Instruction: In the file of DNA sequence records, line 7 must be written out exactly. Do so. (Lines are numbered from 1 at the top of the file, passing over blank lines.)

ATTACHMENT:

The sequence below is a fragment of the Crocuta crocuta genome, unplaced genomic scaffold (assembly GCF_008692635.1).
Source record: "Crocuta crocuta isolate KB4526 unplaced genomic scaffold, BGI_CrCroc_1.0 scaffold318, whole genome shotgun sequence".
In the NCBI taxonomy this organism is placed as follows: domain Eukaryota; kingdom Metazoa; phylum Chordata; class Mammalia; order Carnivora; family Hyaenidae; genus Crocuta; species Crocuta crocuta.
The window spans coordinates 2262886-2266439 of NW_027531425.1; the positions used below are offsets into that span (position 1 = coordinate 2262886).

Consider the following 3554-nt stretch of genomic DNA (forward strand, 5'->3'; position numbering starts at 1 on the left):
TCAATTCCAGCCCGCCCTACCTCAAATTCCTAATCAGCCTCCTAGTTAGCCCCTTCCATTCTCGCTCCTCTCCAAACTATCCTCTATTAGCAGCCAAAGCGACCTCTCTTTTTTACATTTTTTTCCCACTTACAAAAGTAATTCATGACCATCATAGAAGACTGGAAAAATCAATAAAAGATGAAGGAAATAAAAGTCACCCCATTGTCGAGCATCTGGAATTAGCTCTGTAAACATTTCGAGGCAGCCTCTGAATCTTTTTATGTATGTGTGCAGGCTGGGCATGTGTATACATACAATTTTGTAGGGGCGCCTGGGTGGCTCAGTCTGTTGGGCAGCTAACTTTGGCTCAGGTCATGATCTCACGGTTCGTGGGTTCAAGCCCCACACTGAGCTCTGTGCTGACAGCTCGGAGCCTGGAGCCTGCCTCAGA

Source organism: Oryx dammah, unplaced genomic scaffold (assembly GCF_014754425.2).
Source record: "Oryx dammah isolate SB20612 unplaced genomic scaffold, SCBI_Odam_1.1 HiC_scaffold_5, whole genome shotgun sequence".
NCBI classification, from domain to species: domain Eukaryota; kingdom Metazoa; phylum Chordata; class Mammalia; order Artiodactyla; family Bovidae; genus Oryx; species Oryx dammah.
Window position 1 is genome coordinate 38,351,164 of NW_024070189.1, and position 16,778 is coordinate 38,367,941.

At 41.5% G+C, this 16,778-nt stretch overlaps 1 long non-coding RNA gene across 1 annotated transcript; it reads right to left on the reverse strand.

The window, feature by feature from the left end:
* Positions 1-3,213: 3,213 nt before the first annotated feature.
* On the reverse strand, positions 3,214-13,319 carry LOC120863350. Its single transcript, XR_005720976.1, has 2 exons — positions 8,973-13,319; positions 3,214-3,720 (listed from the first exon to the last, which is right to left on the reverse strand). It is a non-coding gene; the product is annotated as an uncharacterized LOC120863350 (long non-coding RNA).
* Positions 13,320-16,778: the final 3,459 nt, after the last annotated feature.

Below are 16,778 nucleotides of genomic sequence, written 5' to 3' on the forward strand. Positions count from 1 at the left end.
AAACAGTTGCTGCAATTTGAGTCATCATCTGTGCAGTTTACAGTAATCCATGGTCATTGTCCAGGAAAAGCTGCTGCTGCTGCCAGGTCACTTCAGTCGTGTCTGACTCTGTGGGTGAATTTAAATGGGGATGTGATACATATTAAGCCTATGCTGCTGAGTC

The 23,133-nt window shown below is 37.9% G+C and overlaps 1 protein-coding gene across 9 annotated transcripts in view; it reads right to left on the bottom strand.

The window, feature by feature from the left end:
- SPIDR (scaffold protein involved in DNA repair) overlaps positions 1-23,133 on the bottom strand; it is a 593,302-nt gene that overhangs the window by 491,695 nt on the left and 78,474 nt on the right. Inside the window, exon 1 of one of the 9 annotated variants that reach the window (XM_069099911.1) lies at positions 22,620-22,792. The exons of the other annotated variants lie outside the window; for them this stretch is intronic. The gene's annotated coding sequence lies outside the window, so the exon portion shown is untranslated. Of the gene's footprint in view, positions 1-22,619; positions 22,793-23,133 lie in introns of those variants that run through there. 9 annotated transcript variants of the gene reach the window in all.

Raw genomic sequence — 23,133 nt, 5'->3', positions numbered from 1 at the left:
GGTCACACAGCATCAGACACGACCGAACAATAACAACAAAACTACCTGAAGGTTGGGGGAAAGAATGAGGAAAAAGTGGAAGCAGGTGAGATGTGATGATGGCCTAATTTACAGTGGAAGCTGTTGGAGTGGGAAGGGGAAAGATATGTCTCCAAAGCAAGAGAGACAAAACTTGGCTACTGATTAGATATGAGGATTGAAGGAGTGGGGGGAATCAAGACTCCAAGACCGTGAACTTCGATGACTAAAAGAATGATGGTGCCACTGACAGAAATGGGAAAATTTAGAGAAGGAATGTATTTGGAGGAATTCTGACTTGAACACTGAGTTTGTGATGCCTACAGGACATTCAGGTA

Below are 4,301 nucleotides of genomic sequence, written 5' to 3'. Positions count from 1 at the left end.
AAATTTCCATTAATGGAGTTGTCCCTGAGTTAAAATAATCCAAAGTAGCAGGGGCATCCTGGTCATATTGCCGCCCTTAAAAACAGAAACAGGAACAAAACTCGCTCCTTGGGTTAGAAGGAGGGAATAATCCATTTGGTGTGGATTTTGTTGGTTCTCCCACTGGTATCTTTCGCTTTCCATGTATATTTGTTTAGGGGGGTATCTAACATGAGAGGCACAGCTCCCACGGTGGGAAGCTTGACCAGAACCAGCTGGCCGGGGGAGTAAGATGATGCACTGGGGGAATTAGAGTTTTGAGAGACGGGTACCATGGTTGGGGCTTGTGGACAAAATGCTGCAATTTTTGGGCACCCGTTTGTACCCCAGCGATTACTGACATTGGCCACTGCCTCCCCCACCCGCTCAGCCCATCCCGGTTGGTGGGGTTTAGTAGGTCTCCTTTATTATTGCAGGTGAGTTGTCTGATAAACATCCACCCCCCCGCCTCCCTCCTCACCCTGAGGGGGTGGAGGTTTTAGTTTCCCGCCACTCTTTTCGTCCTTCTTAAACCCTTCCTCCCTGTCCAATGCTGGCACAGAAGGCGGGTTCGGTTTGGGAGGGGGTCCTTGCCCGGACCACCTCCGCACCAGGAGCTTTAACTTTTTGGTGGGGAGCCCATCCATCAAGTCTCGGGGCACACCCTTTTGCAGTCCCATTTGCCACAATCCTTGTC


Source organism: Oryx dammah, unplaced genomic scaffold (assembly GCF_014754425.2).